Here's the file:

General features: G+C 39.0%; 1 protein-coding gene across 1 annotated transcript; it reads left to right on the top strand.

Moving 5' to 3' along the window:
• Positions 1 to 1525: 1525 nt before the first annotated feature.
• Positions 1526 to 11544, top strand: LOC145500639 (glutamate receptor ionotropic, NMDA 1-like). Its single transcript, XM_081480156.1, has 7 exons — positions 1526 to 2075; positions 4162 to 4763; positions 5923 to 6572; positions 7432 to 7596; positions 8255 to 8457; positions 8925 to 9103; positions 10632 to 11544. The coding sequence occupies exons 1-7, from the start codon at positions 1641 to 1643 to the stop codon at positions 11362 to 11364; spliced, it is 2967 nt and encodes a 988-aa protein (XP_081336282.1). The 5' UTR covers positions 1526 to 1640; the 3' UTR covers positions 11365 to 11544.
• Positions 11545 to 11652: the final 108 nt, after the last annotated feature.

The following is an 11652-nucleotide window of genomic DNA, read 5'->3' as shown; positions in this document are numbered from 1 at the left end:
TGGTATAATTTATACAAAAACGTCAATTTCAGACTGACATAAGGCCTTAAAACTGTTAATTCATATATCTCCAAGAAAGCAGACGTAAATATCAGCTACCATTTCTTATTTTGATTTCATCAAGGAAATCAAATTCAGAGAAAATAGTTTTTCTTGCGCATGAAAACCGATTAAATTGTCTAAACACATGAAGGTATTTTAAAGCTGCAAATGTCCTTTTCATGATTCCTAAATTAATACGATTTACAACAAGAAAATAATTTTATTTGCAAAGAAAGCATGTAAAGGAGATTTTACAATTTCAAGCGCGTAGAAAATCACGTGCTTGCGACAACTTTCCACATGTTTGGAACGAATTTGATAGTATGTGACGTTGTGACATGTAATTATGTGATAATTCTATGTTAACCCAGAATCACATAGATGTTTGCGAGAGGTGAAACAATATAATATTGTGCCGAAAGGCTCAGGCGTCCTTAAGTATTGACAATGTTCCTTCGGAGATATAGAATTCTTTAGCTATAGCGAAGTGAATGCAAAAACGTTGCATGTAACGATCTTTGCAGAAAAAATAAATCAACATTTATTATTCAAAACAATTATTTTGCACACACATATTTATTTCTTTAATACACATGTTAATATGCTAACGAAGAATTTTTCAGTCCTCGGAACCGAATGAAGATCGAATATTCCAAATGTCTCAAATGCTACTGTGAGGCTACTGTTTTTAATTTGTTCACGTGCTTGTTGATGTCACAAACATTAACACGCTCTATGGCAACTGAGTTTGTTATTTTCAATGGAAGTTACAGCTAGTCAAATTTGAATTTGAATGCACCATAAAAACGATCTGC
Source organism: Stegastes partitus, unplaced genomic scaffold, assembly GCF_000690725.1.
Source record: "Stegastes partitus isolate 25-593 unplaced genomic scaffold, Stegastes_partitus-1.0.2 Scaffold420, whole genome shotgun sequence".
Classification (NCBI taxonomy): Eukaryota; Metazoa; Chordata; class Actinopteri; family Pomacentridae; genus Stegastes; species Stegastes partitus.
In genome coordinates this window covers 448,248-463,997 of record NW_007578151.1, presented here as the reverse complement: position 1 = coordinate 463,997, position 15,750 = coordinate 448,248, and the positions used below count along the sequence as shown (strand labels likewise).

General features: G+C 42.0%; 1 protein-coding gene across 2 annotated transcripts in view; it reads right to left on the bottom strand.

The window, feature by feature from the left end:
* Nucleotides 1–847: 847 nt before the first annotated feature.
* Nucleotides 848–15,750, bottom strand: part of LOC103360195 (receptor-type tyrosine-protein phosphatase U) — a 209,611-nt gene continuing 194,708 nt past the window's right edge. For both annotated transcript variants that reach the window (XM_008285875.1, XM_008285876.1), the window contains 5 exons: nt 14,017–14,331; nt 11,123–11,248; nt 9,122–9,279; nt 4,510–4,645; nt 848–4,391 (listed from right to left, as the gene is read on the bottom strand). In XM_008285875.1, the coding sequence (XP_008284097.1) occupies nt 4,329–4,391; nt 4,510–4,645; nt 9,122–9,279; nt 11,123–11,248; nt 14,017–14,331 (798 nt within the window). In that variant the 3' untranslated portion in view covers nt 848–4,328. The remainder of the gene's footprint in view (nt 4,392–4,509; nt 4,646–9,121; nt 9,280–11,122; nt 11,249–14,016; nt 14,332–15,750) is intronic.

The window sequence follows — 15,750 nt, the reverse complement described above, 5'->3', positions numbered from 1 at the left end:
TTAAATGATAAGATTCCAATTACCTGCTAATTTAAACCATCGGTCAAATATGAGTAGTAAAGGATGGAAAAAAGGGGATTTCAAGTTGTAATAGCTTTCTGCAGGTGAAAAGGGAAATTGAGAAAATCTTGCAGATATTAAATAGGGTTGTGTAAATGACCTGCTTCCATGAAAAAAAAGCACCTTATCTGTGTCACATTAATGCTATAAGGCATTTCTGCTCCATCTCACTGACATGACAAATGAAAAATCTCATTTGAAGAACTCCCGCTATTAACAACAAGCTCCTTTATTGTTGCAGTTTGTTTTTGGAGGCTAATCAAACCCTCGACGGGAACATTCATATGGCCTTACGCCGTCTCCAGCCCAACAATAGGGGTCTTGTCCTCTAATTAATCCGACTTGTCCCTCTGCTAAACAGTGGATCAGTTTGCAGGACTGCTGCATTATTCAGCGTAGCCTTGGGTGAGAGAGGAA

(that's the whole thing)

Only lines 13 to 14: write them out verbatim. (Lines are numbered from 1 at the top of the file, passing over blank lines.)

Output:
The window, feature by feature from the left end:
* Nucleotides 1–847: 847 nt before the first annotated feature.